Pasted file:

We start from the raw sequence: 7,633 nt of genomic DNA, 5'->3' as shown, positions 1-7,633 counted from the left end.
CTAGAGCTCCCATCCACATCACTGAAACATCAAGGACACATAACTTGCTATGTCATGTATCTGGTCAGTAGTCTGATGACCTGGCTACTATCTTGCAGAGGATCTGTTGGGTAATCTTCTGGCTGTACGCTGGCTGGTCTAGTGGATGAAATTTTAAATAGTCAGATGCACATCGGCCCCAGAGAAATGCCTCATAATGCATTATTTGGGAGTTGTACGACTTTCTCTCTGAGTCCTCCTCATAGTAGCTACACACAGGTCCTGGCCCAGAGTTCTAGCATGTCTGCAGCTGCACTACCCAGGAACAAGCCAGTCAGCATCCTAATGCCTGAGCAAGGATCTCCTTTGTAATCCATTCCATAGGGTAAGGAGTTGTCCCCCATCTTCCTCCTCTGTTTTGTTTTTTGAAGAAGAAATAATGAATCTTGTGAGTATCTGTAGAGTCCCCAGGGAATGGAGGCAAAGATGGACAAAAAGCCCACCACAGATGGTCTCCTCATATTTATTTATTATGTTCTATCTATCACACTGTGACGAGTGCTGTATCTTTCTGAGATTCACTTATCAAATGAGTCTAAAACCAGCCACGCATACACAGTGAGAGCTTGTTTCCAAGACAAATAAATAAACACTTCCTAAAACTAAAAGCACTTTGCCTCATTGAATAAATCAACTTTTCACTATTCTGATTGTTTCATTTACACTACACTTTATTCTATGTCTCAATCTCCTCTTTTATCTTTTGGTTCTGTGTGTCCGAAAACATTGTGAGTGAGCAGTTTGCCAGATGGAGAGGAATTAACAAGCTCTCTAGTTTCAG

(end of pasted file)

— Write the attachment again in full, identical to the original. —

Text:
We start from the raw sequence: 7,633 nt of genomic DNA, 5'->3' as shown, positions 1-7,633 counted from the left end.
CTAGAGCTCCCATCCACATCACTGAAACATCAAGGACACATAACTTGCTATGTCATGTATCTGGTCAGTAGTCTGATGACCTGGCTACTATCTTGCAGAGGATCTGTTGGGTAATCTTCTGGCTGTACGCTGGCTGGTCTAGTGGATGAAATTTTAAATAGTCAGATGCACATCGGCCCCAGAGAAATGCCTCATAATGCATTATTTGGGAGTTGTACGACTTTCTCTCTGAGTCCTCCTCATAGTAGCTACACACAGGTCCTGGCCCAGAGTTCTAGCATGTCTGCAGCTGCACTACCCAGGAACAAGCCAGTCAGCATCCTAATGCCTGAGCAAGGATCTCCTTTGTAATCCATTCCATAGGGTAAGGAGTTGTCCCCCATCTTCCTCCTCTGTTTTGTTTTTTGAAGAAGAAATAATGAATCTTGTGAGTATCTGTAGAGTCCCCAGGGAATGGAGGCAAAGATGGACAAAAAGCCCACCACAGATGGTCTCCTCATATTTATTTATTATGTTCTATCTATCACACTGTGACGAGTGCTGTATCTTTCTGAGATTCACTTATCAAATGAGTCTAAAACCAGCCACGCATACACAGTGAGAGCTTGTTTCCAAGACAAATAAATAAACACTTCCTAAAACTAAAAGCACTTTGCCTCATTGAATAAATCAACTTTTCACTATTCTGATTGTTTCATTTACACTACACTTTATTCTATGTCTCAATCTCCTCTTTTATCTTTTGGTTCTGTGTGTCCGAAAACATTGTGAGTGAGCAGTTTGCCAGATGGAGAGGAATTAACAAGCTCTCTAGTTTCAG